top 10

Top 10 destinations (2013): The numbers are old.  The most recent top ten list would look more like this:  Japan, USA, Australia, China, Singapore, the UK, France, Russia, Germany, and Canada.  

Student weeks in ELT (2014):   Isn’t there anything more up-to-date?  This market segment is changing rapidly.  As of 3/16, 11.9% of all Vietnamese students (3458) in the US were enrolled in “language training” programs.


K-12 students abroad (2013):  The numbers are old.  For examples, there were 3715 Vietnamese students enrolled in US secondary (3537/12.2% of 29101) and primary (178/.6%) school as of March 2016 and 1731 in Australian schools as of May 2016.  That’s a total of 5442 in those two countries alone. 

K-12 students by destination (2013):  Probably similar three years later.

top agencies

Government-Certified Education Agencies:   This is based on the number of Vietnamese students these companies send overseas.  The data are self-reported, which casts doubt on their accuracy.  One additional point is that education agents are no longer certified in Viet Nam as of 1 July 2016.  The Ministry of Education and Training rescinded the policy approved in 2013 by the Prime Minister.

higher ed institutions

Number of Domestic Higher Education Providers (2012/13):  This figure is correct, more or less. 


Percentage of Vietnamese Students Abroad Who Are Self-Funded:  I don’t have up-to-date information but suspect this is still correct, based on my experience and from what I’ve read.  This is the figure used by Viet Nam’s Ministry of Finance.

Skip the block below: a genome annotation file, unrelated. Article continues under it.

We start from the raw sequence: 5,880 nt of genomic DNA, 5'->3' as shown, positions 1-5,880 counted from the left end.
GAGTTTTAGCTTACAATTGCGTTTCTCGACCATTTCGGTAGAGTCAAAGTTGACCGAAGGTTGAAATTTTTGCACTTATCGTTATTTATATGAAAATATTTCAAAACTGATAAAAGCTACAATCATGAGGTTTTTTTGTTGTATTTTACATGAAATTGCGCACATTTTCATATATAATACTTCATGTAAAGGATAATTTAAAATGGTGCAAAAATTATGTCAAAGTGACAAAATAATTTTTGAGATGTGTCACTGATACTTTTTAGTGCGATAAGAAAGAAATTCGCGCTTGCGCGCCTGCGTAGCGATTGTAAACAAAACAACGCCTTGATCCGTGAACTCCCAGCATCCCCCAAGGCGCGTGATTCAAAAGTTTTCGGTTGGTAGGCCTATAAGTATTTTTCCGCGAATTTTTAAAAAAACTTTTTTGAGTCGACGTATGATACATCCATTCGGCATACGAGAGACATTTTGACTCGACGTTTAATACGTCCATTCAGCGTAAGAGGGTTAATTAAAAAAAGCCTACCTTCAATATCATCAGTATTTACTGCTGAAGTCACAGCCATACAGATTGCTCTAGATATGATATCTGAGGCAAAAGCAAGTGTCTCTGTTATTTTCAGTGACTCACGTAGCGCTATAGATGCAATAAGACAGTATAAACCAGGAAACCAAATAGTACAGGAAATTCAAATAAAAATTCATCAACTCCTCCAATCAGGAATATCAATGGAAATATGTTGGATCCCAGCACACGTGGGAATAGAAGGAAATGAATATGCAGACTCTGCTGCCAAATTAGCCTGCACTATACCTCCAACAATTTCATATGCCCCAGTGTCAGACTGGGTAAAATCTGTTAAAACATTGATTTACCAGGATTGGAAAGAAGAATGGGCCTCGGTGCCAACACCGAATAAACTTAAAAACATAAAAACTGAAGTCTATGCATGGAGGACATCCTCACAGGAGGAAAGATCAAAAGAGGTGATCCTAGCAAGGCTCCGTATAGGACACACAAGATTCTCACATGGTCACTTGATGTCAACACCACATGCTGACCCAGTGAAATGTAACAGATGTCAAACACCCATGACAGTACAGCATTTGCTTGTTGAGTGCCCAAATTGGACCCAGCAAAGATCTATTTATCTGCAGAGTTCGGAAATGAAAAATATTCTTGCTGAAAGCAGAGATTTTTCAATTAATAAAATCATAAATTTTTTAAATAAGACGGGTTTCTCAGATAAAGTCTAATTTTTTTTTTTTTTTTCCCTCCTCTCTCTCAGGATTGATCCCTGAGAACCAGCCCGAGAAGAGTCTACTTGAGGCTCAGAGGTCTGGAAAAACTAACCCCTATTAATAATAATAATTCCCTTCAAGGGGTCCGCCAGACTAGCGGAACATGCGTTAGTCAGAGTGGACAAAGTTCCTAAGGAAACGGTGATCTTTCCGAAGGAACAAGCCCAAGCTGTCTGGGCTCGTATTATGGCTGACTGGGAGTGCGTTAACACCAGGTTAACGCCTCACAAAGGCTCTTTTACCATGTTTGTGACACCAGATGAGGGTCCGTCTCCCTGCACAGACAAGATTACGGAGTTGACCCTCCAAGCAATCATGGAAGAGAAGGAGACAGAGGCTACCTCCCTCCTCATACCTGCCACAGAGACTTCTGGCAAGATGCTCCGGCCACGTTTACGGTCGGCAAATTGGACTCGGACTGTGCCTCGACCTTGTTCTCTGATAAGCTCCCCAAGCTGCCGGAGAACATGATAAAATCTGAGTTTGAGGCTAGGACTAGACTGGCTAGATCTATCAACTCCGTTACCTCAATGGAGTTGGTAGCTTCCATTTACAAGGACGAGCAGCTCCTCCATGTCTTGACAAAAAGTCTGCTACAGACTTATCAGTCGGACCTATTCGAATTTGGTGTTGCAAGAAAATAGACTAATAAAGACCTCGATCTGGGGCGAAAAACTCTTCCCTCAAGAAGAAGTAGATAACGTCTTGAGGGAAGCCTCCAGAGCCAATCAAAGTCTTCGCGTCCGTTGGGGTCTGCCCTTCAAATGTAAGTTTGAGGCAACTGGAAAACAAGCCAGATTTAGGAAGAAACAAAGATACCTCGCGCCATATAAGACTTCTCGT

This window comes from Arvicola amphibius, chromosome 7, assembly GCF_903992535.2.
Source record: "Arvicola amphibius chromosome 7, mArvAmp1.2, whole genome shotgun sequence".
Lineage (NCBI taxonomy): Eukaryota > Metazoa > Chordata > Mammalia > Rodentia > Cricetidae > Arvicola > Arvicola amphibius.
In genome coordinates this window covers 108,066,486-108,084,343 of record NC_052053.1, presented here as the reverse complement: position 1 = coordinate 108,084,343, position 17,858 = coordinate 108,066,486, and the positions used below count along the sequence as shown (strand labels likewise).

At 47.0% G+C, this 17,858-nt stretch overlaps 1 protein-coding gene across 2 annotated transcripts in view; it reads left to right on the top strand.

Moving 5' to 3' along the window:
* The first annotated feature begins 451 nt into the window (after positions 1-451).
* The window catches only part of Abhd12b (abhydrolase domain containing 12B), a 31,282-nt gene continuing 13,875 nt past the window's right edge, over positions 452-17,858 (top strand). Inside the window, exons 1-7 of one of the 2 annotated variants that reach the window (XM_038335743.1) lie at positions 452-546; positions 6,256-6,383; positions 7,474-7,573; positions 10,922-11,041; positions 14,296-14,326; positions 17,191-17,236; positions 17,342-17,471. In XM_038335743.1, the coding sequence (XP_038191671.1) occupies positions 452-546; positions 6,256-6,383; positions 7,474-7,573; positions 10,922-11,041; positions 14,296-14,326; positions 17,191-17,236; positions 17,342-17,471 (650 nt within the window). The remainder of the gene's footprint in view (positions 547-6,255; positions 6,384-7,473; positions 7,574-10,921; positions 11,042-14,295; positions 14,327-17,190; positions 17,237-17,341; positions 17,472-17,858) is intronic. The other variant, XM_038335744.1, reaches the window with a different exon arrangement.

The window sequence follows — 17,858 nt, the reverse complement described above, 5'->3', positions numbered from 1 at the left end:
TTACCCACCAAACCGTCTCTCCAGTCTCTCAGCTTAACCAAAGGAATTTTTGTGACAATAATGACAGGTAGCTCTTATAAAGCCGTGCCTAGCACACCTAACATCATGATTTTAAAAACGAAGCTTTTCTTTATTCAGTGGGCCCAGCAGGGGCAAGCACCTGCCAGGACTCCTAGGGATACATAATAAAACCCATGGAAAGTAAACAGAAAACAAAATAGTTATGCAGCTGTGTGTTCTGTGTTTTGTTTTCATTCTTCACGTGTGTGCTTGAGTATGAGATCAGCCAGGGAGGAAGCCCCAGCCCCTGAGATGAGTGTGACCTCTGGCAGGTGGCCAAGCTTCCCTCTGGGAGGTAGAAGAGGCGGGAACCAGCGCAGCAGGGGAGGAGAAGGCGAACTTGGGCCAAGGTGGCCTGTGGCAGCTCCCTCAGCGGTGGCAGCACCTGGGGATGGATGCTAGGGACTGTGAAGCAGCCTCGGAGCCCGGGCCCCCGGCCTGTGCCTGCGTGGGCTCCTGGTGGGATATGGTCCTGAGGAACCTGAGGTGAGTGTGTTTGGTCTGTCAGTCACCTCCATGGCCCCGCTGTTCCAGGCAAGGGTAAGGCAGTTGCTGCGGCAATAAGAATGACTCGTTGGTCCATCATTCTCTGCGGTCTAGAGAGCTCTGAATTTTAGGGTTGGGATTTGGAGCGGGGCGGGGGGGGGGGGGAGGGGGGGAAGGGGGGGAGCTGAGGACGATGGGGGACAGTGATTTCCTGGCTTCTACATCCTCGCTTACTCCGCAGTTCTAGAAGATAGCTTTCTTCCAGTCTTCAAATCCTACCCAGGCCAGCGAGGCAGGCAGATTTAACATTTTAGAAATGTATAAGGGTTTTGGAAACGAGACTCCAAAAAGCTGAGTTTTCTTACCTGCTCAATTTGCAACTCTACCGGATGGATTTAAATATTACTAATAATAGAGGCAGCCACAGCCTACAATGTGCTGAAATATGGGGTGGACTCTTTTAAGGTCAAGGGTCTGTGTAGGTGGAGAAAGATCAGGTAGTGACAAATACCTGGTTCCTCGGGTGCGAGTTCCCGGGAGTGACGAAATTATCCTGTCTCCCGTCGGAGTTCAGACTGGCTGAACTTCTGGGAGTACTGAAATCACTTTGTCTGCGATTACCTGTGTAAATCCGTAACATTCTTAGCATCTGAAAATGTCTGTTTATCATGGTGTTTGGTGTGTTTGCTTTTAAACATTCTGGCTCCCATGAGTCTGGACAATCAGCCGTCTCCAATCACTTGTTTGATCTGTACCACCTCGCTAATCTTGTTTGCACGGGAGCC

Happy Planet Index: Viet Nam Ranks 5th Overall & 2nd in Asia Pacific

Posted 22/07/2016 by maavn
Categories: Survey

Tags: , ,

Vietnam ranks fifth in the Happy Planet Index results, and second in the Asia Pacific region. This Southeast Asian country, characterised by its mountains and tropical forests, has a strikingly low Ecological Footprint and economic output per head almost 24 times smaller than nearby Hong Kong. Vietnam is one of just three countries in the top ten Happy Planet Index rankings with an Ecological Footprint that is small enough to be considered environmentally sustainable.

The Happy Planet Index measures what matters: sustainable well-being for all. It tells us how well nations are doing at achieving long, happy, sustainable lives.